It has rightly been emphasized that the status of teachers represents the socio-cultural ethos of society and that no one can rise above that. Good teachers are concerned that it can only be created if we have a successful and efficient program of teacher training.
It suggested a complete reform of the system as a requirement for improving quality and introduced new programs of teacher training, which underscored continuing education for teachers.
It emphasized, "The status of the teacher reflects the socio-cultural ethos of the society; it is said that no one can rise above the level of its teachers." program of action (1986) by which the National Council for Teacher Education has been given statutory status and the necessary resources to play its role.
5. The Yashpal Committee (1993) recommended the redesign of the course content of teacher training programs in order to ensure their relevance to the evolving needs of school education, the longer period of training, the focus on self-learning and critical thought, and to make the entire teacher education system more realistic.
The curriculum system, in its formulation for the Secondary Teacher Education Program, offered 20 percent of the weighting of the pedagogical Theory, which included Pedagogical Psychology as a text. The 20 percent weighting was allocated to community-based and 60 percent to community-based content and methodology. Significant recommendations of the Teacher Education Curriculum System (1978):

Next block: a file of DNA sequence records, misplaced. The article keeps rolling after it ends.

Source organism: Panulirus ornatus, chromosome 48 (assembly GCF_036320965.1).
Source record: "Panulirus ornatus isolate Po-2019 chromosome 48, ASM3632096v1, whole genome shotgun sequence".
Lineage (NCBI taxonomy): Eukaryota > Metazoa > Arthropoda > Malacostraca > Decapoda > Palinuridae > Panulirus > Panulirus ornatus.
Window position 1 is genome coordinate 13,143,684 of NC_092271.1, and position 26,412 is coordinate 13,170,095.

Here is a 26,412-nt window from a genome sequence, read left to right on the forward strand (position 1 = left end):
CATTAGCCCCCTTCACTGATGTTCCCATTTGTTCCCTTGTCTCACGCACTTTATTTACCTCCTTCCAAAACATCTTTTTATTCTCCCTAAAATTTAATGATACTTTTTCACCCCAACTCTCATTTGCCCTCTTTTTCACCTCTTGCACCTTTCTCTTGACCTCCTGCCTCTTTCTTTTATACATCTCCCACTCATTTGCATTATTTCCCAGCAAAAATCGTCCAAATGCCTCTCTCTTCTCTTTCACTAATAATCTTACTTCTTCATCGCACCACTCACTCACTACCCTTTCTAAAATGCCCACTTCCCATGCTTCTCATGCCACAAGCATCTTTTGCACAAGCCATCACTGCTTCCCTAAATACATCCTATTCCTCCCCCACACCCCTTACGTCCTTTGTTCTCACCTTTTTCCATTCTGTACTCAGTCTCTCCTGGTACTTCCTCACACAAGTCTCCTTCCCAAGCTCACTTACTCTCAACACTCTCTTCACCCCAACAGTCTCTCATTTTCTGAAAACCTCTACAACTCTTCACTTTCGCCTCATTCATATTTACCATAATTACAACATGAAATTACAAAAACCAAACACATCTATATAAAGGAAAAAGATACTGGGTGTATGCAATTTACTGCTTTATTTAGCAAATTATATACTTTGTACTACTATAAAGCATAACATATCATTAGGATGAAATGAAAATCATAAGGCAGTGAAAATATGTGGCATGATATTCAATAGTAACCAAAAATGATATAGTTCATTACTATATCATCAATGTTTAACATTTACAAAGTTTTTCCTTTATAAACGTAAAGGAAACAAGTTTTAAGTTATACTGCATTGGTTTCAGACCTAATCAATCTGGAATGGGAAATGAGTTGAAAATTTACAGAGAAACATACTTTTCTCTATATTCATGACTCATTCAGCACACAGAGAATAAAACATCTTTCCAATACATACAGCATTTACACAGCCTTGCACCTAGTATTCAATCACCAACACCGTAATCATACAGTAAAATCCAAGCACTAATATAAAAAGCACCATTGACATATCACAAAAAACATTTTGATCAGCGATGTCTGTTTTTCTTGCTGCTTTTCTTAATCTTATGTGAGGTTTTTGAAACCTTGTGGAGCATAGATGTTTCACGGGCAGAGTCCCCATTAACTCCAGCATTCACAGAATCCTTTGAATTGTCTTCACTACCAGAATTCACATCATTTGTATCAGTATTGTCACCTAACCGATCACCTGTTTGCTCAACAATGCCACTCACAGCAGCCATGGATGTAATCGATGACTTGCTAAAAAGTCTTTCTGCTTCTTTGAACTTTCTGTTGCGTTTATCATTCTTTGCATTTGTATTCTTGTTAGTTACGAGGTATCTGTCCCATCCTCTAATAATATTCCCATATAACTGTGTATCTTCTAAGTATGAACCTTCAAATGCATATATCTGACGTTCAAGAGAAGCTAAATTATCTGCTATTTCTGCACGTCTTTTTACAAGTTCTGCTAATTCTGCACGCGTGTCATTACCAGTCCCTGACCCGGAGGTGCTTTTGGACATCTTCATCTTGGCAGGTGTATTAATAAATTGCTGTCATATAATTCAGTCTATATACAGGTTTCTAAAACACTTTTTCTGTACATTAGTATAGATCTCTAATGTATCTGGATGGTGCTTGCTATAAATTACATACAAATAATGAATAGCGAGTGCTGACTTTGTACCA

The Curriculum Framework for Teacher Education (1988): The core areas relating to the substance and method of school education visualized by NPE (1986) established the conceptual basis for its formulation. This structure summarizes the changes that have taken place in the previous year and underline the need to respond to the increase of information and technology in teaching curricula.
The evolving position of the teacher has been strongly stressed in this context – the future teacher will be a qualified educator and skilled instructor, as always planned, but this will mean that he will need to be an efficient communicator, a planner, a user of learning tools, a learning facilitator, and an active participant in community life.
The framework sought to resolve the core areas outlined in the 1988 NCERT National Curriculum System for Elementary and Secondary Education, underscoring the learner-centered approach and reorientation of the education process through the use of interactive teaching styles, a focus on non-scholar areas, etc., and the need for a balance between theory and practicum. It gave the foundation courses 20% weight. (As stated in Siddiqui, 2009)
All of the above-mentioned commissions, committees, and structures have proven to be of great value to the development of teacher education in the country. They also received helpful ideas for improving the area of teacher training in India.